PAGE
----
I am very beginner in Queueing Theory and I am learning in my own. I am struggling in the following situation.

Suppose in a service center if a job arrives it will immediately being processed if a server in the center is available. It is assumed that the center can place only up to three jobs in a queue to be processed when a server is available. If all the places in the queue are full then any new jobs are lost. Suppose that jobs arrive according to a Poisson process with intensity $\lambda=4$ per hour. Let the processing time of a server is exponentially distributed with parameter $\mu=2$. The cost of the server is $\$2$/hour to run a job when it is processing a job and cost nothing when the server is not processing any job. The cost of being a job in the queue is $\$s$/hour which is waiting to be served and if the job is processing then only the machine cost is charged (i.e., $\$2$/hour).

Consider $X(t)$ be the process denoting the number of jobs either being processed or waiting in the queue.

Now my confusions are:

  1. It is assumed that the center can place only up to three jobs in a queue. Does it mean in total the center can place four jobs where 3 are in queue and one is being processed? Or, does it mean the center can place just three jobs either being processed or in the queue? I mean whether there gonna be 4 states $(0,1,2,3)$ or 5 states $(0,1,2,3,4)$?

  2. How do we draw a diagram for the number of jobs at the center including the transition rates between the states (what are the states here) and what is the transition rate matrix for this model?

  3. How do we fix the stationary distribution of $X$?

  4. What is the long-term average total cost (machine cost + queue cost) for this model?

Thanks a lot!


It sounds like you are describing a $M/M/1/3$ system.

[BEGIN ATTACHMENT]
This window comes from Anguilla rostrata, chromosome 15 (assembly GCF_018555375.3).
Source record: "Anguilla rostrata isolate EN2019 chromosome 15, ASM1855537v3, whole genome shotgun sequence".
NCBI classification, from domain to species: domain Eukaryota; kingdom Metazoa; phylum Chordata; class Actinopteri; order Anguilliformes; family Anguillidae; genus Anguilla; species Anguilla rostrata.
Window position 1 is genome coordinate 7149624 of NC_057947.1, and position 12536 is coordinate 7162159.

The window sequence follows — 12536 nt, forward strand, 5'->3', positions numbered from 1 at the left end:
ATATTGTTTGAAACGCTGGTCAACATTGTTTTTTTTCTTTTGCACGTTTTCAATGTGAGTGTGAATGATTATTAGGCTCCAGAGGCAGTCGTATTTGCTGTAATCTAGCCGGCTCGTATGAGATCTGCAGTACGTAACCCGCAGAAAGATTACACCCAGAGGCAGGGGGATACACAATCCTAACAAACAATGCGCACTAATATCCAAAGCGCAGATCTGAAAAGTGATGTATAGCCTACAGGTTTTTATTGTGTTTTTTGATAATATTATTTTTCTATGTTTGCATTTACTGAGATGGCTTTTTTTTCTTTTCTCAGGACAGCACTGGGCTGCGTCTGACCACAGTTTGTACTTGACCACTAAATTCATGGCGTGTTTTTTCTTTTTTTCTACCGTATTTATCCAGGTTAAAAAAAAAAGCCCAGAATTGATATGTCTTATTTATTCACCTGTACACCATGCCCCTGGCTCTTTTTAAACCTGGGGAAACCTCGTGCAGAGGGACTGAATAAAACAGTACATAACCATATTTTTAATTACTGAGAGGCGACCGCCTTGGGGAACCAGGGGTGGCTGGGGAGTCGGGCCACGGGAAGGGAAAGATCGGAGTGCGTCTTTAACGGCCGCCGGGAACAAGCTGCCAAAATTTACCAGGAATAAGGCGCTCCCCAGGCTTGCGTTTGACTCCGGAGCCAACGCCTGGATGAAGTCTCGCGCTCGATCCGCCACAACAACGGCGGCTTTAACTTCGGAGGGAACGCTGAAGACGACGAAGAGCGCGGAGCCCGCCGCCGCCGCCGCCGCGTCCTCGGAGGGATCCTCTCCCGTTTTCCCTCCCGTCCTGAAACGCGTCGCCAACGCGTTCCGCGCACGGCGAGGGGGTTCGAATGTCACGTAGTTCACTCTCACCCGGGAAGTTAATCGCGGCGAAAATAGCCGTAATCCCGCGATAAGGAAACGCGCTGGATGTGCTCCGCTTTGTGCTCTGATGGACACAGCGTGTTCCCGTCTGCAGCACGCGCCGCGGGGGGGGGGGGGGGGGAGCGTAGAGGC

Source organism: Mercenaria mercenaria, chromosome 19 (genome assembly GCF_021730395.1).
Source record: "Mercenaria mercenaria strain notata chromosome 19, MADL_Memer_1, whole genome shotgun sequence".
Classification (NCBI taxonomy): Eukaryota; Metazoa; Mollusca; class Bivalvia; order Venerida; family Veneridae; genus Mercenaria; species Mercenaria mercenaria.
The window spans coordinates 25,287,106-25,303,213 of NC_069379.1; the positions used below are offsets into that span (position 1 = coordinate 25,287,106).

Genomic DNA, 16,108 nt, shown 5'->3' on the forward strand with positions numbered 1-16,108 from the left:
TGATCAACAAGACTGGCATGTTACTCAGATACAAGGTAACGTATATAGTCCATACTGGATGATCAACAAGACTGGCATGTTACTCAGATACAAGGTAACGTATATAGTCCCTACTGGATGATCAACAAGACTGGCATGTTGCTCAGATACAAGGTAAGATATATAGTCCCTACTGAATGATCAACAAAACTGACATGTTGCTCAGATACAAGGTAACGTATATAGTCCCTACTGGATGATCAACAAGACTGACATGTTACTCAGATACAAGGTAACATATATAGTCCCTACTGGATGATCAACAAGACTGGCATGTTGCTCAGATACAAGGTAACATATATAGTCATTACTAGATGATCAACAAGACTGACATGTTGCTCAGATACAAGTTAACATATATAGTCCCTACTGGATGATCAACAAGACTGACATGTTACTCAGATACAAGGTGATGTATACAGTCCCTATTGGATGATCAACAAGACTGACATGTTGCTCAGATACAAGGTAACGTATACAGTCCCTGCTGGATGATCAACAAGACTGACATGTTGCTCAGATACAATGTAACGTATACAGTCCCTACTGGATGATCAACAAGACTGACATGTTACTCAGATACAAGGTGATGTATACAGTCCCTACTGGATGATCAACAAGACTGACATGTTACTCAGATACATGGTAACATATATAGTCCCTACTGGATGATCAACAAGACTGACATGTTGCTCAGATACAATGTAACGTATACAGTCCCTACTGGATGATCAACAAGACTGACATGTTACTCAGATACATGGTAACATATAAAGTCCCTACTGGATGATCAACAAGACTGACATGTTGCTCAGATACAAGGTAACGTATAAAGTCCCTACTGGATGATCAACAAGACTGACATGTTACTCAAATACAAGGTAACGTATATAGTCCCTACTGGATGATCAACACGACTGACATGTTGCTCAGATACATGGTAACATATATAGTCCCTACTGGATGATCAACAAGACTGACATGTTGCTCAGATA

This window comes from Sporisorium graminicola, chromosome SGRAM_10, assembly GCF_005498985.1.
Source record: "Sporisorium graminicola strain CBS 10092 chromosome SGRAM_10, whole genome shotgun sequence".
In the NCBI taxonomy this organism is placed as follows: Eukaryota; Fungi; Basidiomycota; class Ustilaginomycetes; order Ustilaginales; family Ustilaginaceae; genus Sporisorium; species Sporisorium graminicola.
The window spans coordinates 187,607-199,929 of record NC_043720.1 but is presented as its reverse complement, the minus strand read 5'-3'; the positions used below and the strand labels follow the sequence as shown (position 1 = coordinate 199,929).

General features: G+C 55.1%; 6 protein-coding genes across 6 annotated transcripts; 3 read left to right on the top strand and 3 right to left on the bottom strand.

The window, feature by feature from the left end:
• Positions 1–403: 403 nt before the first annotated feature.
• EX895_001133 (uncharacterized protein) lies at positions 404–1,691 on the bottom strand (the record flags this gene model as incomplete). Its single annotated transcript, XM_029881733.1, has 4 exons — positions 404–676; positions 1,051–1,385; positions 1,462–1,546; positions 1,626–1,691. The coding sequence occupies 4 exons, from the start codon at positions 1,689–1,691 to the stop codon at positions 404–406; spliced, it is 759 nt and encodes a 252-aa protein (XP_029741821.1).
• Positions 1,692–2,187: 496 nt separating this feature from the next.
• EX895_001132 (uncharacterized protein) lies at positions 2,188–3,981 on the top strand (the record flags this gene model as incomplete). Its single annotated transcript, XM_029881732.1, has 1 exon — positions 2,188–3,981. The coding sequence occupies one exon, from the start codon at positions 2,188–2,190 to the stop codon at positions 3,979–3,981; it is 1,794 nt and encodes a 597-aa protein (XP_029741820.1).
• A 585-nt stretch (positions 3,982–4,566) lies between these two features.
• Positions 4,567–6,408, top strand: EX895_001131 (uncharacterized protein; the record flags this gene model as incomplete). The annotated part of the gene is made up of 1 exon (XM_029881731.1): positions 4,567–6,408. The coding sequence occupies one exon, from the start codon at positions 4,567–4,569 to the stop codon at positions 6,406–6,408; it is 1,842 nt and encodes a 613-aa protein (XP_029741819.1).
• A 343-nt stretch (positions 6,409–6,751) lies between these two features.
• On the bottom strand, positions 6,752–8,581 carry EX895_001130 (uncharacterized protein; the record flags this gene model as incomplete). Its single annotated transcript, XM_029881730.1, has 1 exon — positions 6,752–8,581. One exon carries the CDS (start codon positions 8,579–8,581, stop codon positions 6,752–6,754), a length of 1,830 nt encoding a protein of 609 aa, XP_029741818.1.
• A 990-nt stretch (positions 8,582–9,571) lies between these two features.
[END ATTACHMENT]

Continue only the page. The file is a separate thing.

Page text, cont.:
1. Three in the queue and one in service sounds correct.

  2. State space is the total number in the system: (0,1,2,3,4), where 0 means no customers, 1 means one in service and empty queue, 2 means one in service and one in the queue and so on.

  3. This is a finite state, (0,1,2,3,4), birth and death process with constant rates $\lambda$ and $\mu$. Solving the balance equations is straightforward after you write them down. This can be found in any introductory book or lectures notes on continuous time Markov chains (such as Ross - Stochastic Processes).

  4. You know the cost of each of the possible five states, so after you compute the stationary distribution you can derive the long term expected cost.

  • $\begingroup$ @ Liron: Regarding the total cost I still do have some confusions. The cost of a job to be in queue is $\$s$/hour and while in processing it does cost $\$2$/hour. So, Cost of state $0=0$/hour; Cost of state $1=2$/hour; Cost of state $2=(2+s)$/hour; Cost of state $3=(2+2s)$/hour; Cost of state $4=(2+3s)$/hour; Then how do we compute the total cost? $\endgroup$ – user176667 Dec 12 '14 at 16:30
  • 1
    $\begingroup$ If $\pi_0,\ldots,\pi_4$ are the stationary probabilities then the expected long term cost is given by $\sum_{s=0}^4 \pi_s c(s)$, where $c(s)$ is the cost function as you specified it. $\endgroup$ – QQQ Dec 13 '14 at 18:09

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